Better Random Numbers in PHP with /dev/urandom

Nick Galbreath

Originally posted on Etsy’s Code as Craft blog: Better Random Numbers in PHP using /dev/urandom. Slight edited and reposted here as an learning exercise in using markdown.

The design of PHP’s basic random number generators rand and it’s newer variant mt_rand is based off the C Standard Library. For better or worse, both use a single global state and this can be reset using srand (or mt_srand). This means anyone (a developer, a third party module, a library) could set the state to a fixed value and every random number following will be the same for every request. Sometimes this is the desired behavior but this can also have disastrous consequences. For instance, everyone’s password reset code could end up being the same.

Recently, Argyros and Kiayias in I Forgot Your Password: Randomness Attacks Against PHP Applications suggests there might be more fundamental problems in how PHP constructs the state of the random number generator. Just by seeing the output of a few calls to rand or mt_rand, one can predict the next output. With this, and certain password reset implementations, an attacker could perform account takeover. (This version of this paper is also going to be presented on July 25 at Black Hat USA).

Quite some time ago, Etsy switched over to a different way of generating random numbers by using /dev/urandom that prevents both issues. /dev/urandom is a special pseudo-file on unix-like operating systems that generates “mostly random” bytes and is non-blocking. /dev/random (with no “u“) is for truly cryptographic applications such as key generation and is blocking. Once you exhaust it’s supply of randomness it blocks until it distills new randomness from the environment. Therefore, you don’t want to use /dev/random in your web application. To see why, connect to a (non-production!) remote machine and type in:

cat /dev/random > /dev/null

and the in another window try to log in. You won’t be able to, since SSH can’t read from /dev/random and therefore can’t complete the connection.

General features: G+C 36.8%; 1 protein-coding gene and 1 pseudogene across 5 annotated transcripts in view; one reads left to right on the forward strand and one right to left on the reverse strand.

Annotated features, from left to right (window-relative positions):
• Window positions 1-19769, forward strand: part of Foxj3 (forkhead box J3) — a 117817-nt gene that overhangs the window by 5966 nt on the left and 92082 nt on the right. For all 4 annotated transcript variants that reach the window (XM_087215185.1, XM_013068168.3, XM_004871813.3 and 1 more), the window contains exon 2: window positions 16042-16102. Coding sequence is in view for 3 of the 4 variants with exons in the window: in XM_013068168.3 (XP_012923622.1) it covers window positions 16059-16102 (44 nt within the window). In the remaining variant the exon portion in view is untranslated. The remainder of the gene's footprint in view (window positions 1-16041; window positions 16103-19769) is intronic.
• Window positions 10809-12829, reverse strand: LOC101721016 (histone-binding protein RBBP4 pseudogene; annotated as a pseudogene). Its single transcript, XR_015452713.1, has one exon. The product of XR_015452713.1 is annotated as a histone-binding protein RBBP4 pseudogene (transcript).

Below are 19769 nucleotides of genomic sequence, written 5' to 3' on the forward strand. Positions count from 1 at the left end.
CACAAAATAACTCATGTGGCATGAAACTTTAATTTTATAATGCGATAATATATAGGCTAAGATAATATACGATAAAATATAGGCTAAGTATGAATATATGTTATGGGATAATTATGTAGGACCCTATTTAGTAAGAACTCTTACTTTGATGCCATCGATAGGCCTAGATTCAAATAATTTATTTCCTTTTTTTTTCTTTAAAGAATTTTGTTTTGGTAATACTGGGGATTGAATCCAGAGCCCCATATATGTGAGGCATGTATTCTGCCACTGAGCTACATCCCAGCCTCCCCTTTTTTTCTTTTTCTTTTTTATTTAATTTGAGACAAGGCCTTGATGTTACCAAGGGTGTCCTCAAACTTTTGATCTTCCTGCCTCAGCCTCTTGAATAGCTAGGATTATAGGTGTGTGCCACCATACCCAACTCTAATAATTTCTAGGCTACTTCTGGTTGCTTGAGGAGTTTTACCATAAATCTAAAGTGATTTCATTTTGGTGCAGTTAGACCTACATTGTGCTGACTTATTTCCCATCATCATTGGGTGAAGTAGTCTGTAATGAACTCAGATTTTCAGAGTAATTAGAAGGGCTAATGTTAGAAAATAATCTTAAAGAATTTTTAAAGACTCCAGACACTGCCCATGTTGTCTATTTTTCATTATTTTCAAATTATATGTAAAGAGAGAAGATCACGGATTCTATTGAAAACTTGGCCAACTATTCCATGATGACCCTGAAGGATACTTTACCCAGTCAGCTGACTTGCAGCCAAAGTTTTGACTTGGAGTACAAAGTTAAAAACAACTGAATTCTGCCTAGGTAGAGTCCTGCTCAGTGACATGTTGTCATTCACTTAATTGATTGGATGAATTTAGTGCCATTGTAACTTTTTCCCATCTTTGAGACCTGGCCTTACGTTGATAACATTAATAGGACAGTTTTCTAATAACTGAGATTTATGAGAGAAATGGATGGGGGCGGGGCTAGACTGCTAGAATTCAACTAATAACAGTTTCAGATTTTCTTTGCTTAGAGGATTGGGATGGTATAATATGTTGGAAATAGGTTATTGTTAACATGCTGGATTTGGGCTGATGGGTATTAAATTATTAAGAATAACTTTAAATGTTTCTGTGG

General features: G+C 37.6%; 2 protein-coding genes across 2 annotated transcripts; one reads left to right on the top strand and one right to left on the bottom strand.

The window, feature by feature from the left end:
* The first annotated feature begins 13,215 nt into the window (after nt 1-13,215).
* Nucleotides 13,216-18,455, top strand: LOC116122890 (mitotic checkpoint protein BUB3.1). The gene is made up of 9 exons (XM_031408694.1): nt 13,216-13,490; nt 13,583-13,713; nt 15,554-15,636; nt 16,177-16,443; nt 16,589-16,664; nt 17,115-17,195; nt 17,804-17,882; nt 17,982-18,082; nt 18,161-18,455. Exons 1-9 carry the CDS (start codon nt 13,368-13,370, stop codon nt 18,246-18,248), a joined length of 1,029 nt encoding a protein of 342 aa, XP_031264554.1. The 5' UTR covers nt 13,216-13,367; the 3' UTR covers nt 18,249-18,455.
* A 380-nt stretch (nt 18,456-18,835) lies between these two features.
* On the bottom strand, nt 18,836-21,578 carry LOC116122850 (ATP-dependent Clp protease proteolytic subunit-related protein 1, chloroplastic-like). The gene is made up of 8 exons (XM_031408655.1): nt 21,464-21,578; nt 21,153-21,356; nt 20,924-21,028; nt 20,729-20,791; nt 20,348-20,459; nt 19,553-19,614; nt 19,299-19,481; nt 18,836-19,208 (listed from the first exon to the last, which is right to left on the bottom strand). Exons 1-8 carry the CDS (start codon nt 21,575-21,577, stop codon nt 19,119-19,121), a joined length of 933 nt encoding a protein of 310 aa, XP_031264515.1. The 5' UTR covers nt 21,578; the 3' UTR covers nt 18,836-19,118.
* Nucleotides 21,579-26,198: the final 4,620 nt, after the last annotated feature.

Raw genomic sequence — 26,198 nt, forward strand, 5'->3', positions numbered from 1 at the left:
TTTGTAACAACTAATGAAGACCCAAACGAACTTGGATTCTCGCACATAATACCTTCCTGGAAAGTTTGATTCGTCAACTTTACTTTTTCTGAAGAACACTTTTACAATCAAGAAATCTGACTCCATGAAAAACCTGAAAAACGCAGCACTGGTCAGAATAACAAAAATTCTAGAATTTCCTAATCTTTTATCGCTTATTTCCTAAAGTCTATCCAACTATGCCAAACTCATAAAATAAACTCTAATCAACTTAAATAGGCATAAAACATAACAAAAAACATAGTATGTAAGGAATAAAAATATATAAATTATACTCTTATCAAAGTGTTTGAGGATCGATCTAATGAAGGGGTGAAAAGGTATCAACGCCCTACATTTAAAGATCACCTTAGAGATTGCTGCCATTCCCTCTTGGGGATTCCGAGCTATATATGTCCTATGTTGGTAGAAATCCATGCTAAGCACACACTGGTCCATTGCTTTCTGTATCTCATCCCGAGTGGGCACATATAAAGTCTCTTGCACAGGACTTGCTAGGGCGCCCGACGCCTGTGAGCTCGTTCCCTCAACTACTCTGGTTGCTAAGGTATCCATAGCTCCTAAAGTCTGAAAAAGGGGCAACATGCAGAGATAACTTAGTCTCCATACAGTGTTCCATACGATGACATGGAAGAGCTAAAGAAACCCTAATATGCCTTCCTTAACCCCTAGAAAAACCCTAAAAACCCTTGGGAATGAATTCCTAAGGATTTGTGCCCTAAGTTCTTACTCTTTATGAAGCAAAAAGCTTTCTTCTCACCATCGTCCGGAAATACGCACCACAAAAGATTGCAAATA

A pedagogical replacement of rand, mt_rand with /dev/urandom using the mcrypt module might be:

// equiv to rand, mt_rand
// returns int in *closed* interval [$min, $max]
function devurandom_rand($min = 0, $max = 0x7FFFFFFF) {
  $diff = $max - $min;
  if ($diff < 0 || $diff > 0x7FFFFFFF) {
    throw new RuntimeException("Bad range");
  $bytes = mcrypt_create_iv(4, MCRYPT_DEV_URANDOM);
  if ($bytes === false || strlen($bytes) != 4) {
    throw new RuntimeException("Unable to get 4 bytes");
  $ary = unpack("Nint", $bytes);
  $val = $ary['int'] & 0x7FFFFFFF;   // 32-bit safe
  $fp = (float) $val / 2147483647.0; // convert to [0,1]
  return round($fp * $diff) + $min;

A long time ago, Etsy didn’t even have mcrypt installed and so we read directly from /dev/urandom using fopen and fread (see also stream_set_read_buffer).

Note that the above code converting bytes to an integer will demonstrate a slight bias with very large ranges, so we can’t use for it with Etsy’s monte-carlo long-range simulation forecasting hand-made supercomputer but for all the other (non-cryptographic) web applications likely to be. For other algorithms and details on this topic, the main reference is Knuth’s Art of Computer Programming: Seminumerical Algorithms. A more modern treatment can be found in any of the Numerical Recipes books. The Java source code for java.util.Random is also a good reference. Enjoy!